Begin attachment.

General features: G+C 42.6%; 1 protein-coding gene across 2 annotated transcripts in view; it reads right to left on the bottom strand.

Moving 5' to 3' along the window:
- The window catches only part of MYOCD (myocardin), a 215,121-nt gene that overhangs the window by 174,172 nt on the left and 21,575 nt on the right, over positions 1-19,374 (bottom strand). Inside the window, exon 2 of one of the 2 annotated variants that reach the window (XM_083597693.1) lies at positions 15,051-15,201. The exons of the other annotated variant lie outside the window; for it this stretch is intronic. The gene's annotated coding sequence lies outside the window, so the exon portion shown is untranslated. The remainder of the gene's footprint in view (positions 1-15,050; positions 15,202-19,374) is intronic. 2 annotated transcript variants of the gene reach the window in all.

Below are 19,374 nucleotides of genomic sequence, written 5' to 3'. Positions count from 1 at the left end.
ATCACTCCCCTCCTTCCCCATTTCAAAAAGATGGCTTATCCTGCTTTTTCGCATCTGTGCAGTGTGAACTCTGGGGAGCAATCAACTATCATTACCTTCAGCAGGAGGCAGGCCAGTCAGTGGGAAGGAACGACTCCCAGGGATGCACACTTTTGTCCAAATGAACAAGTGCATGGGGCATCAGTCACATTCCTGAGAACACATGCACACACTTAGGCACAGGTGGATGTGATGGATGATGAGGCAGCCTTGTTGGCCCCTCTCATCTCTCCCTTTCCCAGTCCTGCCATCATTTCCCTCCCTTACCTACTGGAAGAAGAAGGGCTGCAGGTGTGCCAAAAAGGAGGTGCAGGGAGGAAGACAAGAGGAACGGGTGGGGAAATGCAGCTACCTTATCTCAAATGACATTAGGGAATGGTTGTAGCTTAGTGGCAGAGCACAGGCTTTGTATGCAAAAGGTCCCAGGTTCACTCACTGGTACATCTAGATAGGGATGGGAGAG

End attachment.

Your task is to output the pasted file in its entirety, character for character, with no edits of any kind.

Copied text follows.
General features: G+C 42.6%; 1 protein-coding gene across 2 annotated transcripts in view; it reads right to left on the bottom strand.

Moving 5' to 3' along the window:
- The window catches only part of MYOCD (myocardin), a 215,121-nt gene that overhangs the window by 174,172 nt on the left and 21,575 nt on the right, over positions 1-19,374 (bottom strand). Inside the window, exon 2 of one of the 2 annotated variants that reach the window (XM_083597693.1) lies at positions 15,051-15,201. The exons of the other annotated variant lie outside the window; for it this stretch is intronic. The gene's annotated coding sequence lies outside the window, so the exon portion shown is untranslated. The remainder of the gene's footprint in view (positions 1-15,050; positions 15,202-19,374) is intronic. 2 annotated transcript variants of the gene reach the window in all.

Below are 19,374 nucleotides of genomic sequence, written 5' to 3'. Positions count from 1 at the left end.
ATCACTCCCCTCCTTCCCCATTTCAAAAAGATGGCTTATCCTGCTTTTTCGCATCTGTGCAGTGTGAACTCTGGGGAGCAATCAACTATCATTACCTTCAGCAGGAGGCAGGCCAGTCAGTGGGAAGGAACGACTCCCAGGGATGCACACTTTTGTCCAAATGAACAAGTGCATGGGGCATCAGTCACATTCCTGAGAACACATGCACACACTTAGGCACAGGTGGATGTGATGGATGATGAGGCAGCCTTGTTGGCCCCTCTCATCTCTCCCTTTCCCAGTCCTGCCATCATTTCCCTCCCTTACCTACTGGAAGAAGAAGGGCTGCAGGTGTGCCAAAAAGGAGGTGCAGGGAGGAAGACAAGAGGAACGGGTGGGGAAATGCAGCTACCTTATCTCAAATGACATTAGGGAATGGTTGTAGCTTAGTGGCAGAGCACAGGCTTTGTATGCAAAAGGTCCCAGGTTCACTCACTGGTACATCTAGATAGGGATGGGAGAG